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Nutrition & Dieting/In college with nut allergy - healthy eating?

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Question
Hi,

I am currently in college,
and almost completely dependent on the dining hall/on campus food options
(mostly refined carbs/sugars and pesticide-infested everything). There are
definitely good foods in there, but they are few and far between and you really
have to know what to look for. I also have a peanut and tree nut allergy, which
takes away a lot of the healthy snack options especially available on
campus.

What can I do to make sure I am eating as much natural, real food as
I possibly can, without nut suggestions? It's really frustrating to see lists of
alternative healthy snacks and see that I am allergic to 90% of
them.

Answer
Hi, I admire you for trying to maintain a healthy diet while away from home in college.  It is not easy to lose control over your food choices while you are away from home.  The good thing is that with a bit of planning and strategy you don't have to.  Nut allergies (and food allergies in general) are typically handled well in a large institution such as a university setting.  You are certainly not the only student with dietary restrictions of some type.  

Go for the fresh food first. Find some fresh fruit in the morning and greek yogurt for added protein. Hit the salad bar and fill your plate with veggies.  Watch out for the calorie laden creamy dressings and sauces.  I would then look around at the various stations and choose a lean protein and whole grain side dish (brown rice).  See if you can get some grilled chicken or fish to top the salad.  Maybe some whole wheat pasta with steamed vegetables.  Stick to fresh fruit for dessert or choose one irresistible dessert to share with your friends. Deli meat rolled up with some lettuce and tomato could also be a quick meal or snack.  

When you are in-between meals carry a piece of fruit, cut of veggies and hummus (they now come in individual packages).  Maybe pick up a string cheese and a handful of crackers or a low-fat smoothie. Cottage cheese and pita chips or  even a cup of soup makes a nutritious snack choice.  Sunflower seed butter is a good option in place of peanut butter.  Spread some on whole wheat toast or an apple. Make your own trail mix with pumpkin seeds and dried fruit.  Air popped popcorn is also another good choice.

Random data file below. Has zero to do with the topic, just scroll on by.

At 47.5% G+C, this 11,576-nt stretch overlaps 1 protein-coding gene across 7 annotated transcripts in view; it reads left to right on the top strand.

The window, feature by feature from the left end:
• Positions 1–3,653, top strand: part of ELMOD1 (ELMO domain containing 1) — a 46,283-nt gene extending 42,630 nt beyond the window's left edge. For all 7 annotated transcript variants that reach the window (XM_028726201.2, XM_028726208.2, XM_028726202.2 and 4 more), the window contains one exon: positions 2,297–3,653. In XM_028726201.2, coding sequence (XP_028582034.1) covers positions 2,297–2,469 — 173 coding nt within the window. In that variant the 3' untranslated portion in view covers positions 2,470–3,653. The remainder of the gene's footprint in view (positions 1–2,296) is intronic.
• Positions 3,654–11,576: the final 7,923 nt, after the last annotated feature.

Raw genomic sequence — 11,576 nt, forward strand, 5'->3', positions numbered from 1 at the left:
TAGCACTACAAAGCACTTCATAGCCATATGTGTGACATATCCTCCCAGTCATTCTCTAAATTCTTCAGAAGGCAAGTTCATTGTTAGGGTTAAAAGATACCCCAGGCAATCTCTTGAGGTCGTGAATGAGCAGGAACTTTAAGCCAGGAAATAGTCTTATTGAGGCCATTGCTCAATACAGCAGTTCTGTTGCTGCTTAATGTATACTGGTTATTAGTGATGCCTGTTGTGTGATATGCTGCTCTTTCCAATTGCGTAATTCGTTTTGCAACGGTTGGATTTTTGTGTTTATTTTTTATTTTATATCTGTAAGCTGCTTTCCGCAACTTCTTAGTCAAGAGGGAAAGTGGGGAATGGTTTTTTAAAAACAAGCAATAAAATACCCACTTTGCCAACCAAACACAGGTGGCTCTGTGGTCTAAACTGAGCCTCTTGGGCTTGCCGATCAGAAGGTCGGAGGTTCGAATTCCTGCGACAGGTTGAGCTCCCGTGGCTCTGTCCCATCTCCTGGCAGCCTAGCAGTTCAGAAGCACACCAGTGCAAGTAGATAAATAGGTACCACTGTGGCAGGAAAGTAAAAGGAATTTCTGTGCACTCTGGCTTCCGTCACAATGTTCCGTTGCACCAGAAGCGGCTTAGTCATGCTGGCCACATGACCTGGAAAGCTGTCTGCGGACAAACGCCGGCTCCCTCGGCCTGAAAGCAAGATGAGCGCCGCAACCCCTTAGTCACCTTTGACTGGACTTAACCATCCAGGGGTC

Please let me know if I can answer any other questions.  Enjoy your independence at college and trust your instincts with your food choices.  

Nutrition & Dieting

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Stacy Ostrager, M.A.,M.S.

Expertise

I am qualified to answer your questions on nutrition, medical nutrition therapy, disease management,obesity and obesity related issues. I am experienced with nutrition aspect of managing the following: Celiac disease, lactose intolerance, pregnancy, allergies, IBS, diabetes, heart disease, fitness, wellness, healthy cooking, and many more.

Experience

Over 20 years in premier hospitals, consulting and private counseling practice for nutrition.

Organizations
New York State Dietetic Association, Long Island Dietetic Association, Academy of Nutrition and Dietetics, Center for Science of Public Interest

Education/Credentials
Masters of Healthcare Administration from Hofstra University (Hempstead, N.Y.) 1999 Masters of Science in Nutrition from Eastern Michigan University (Ypslanti, M.I.) 2012 Bachelor of Science in Healthcare Administration from Ithaca College (Ithaca, N.Y) 1994

Past/Present Clients
NYU Medical Center, Long Island Jewish Medical Center

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